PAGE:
Communicable diseases monitoringSyndromic surveillanceSurvey of vaccinationsInformation service model

Migrant holding centres in Europe are institutional settings that typically host closed/semi-open communities. As in other institutional settings, also migrant holding centres face specific challenges in preventing and controlling communicable disease transmission. In order to strengthen capacity to prevent and detect communicable diseases among the hosted migrant populations within participating countries (Italy, Greece, Malta, Croatia, Slovenia) and Portugal, the CARE project implemented three activities.

Firstly, the project developed and piloted a syndromic surveillance system to strengthen the capacity to rapidly detect disease outbreaks and potential public health emergencies occurring in hotspots or migrants’/refugees’ centres. The term “syndromic surveillance” applies to surveillance using health-related data that precede diagnosis and signal a sufficient probability of a case or an outbreak as quickly as possible, to warrant further public health response. Syndromic surveillance, therefore, by definition, provides information at an earlier stage than laboratory confirmation and, for this reason, has the potential to inform timely actions that might reduce the impact of disease in a community.

Secondly, the project conducted a survey to assess the current policy in vaccination offer targeting newly arrived migrants in different European countries. Specifically, the survey assessed the national policies in vaccination offer targeting newly arrived migrants and described how national immunization policies are locally implemented in different types of migrant detention/reception centres.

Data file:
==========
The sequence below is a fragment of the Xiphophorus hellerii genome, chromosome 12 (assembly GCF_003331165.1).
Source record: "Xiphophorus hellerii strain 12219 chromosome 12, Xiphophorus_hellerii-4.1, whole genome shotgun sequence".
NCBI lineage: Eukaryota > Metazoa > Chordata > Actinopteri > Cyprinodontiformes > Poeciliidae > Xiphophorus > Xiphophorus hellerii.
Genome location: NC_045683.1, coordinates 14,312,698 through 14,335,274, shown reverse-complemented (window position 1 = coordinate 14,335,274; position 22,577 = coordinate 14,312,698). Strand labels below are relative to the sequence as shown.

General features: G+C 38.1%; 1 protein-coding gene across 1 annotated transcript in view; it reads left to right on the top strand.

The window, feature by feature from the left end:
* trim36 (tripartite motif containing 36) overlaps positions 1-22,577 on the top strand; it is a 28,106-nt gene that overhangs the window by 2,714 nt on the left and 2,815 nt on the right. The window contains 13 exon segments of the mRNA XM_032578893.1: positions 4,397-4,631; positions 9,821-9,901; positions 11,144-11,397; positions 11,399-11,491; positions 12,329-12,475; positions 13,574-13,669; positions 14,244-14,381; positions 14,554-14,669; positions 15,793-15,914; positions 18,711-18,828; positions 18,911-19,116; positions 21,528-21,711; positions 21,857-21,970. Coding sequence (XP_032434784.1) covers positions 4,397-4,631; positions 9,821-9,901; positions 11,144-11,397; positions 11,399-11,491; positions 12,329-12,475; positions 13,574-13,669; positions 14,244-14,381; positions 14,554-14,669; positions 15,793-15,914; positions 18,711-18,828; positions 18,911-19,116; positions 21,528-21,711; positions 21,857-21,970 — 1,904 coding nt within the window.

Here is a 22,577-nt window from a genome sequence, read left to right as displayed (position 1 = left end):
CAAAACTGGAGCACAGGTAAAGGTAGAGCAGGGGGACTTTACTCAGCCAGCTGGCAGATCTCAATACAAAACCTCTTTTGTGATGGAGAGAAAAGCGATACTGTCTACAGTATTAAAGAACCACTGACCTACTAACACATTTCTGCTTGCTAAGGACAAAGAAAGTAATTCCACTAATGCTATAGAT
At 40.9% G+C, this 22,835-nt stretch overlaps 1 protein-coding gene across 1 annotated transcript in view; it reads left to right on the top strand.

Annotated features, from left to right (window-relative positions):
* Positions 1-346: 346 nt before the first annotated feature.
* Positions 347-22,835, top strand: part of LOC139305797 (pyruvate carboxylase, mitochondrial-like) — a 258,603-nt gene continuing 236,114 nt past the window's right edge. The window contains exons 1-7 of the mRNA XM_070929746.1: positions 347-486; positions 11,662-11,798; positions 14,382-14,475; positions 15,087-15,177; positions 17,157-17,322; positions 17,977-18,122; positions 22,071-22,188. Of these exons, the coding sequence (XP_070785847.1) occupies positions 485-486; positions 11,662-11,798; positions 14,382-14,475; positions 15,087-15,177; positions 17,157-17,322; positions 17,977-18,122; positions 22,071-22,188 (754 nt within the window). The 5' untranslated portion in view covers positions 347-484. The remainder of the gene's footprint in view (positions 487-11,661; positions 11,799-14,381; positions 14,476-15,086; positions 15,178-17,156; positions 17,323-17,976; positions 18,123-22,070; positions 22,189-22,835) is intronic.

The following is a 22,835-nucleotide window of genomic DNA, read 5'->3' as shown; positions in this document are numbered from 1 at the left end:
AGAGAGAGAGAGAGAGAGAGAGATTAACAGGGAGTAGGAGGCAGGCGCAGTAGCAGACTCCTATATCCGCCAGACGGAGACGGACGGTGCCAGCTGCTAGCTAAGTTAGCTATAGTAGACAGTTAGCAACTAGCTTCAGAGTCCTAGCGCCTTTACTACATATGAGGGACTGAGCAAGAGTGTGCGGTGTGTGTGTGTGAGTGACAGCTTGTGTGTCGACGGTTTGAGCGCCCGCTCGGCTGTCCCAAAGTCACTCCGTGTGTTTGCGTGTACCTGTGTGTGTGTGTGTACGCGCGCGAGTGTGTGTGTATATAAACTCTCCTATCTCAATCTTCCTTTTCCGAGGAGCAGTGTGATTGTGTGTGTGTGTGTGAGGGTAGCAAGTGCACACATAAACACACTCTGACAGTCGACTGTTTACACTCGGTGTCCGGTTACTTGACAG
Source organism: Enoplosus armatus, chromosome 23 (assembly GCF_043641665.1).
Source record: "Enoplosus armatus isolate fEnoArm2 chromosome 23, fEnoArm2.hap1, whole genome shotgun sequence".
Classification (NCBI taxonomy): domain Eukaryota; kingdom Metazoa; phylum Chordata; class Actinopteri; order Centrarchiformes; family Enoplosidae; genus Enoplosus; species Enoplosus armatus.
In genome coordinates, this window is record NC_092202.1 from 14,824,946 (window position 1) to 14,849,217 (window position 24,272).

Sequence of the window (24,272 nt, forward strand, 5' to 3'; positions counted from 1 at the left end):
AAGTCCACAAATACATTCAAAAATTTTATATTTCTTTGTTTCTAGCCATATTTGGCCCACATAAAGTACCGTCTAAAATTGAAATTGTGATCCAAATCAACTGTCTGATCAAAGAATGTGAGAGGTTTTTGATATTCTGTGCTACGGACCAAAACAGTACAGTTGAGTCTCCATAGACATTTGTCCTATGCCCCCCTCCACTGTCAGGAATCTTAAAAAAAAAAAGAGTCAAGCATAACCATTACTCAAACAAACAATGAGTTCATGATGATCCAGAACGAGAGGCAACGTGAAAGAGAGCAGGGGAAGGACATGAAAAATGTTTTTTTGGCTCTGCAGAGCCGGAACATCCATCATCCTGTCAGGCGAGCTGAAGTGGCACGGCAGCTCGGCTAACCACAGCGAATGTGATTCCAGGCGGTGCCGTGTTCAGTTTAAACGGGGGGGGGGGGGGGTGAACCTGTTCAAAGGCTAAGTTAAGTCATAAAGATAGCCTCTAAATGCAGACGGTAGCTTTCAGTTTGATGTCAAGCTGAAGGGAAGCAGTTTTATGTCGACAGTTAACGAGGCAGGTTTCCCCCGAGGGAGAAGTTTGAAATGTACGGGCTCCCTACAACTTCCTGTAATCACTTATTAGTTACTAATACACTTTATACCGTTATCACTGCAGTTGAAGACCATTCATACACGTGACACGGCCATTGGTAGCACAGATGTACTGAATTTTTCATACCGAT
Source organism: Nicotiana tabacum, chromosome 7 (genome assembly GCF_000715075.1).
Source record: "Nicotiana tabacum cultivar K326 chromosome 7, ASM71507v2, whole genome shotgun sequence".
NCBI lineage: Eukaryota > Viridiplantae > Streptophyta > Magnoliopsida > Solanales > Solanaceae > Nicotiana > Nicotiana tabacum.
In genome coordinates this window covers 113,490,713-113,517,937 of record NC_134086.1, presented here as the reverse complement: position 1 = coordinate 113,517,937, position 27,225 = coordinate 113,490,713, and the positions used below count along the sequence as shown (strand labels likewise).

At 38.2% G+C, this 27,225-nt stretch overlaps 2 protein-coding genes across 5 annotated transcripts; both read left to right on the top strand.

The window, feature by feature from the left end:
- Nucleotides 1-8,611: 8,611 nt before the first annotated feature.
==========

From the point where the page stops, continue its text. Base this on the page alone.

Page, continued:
Thirdly, the project produced dispatches of targeted information on communicable disease outbreaks occurring along the recognized Mediterranean migration routes for frontline healthcare professionals.


 The main objective of syndromic surveillance was to identify illness clusters early, before diagnoses are confirmed, in order to allow timely and appropriate public health response. This methodology has a remarkable ability to adapt to rapidly shifting public health needs. In Italy and Greece, syndromic surveillance has been successfully applied in the context of migrant surges in 2011-2013 and 2016 respectively, with the aim of supporting health care providers of migration Centres in rapidly detecting potential health emergencies.

Within a syndromic surveillance system, information on combinations of clinical signs and symptoms (i.e. syndromes), chosen as potentially indicative of events of public health concern, are collected and systematically recorded. Data is entered aggregated by syndrome and age group each day. This means that no personal (sensitive) information on the migrant is collected.

Data are analysed timely using customized tools to detect statistical alerts. In case of alert, local health authorities and specific centres are contacted to verify the situation and, if needed, ensure a rapid response.

A dedicated web-based platform and operating procedures, based on national and international experiences in applying syndromic surveillance, have been developed to adapt to the specific context of migration within CARE participating countries.

CARE participating countries experiencing migration flows through recognized migration routes piloted these tools. CARE participating countries not experiencing migration flows at the time of the project’s implementation simulated instead the implementation of these tools in order to increase their preparedness to possible future large inflows of migrants. This flexible approach was needed for the CARE project to be effective notwithstanding the inherent volatility of the migratory phenomenon.

The implementation of a collaborative syndromic surveillance system in migrant detention/reception centres was an innovative action in the EU. CARE proved that collaborative syndromic surveillance is feasible in Southern EU countries and that this approach might be useful even in a wider scale in the EU/EEA.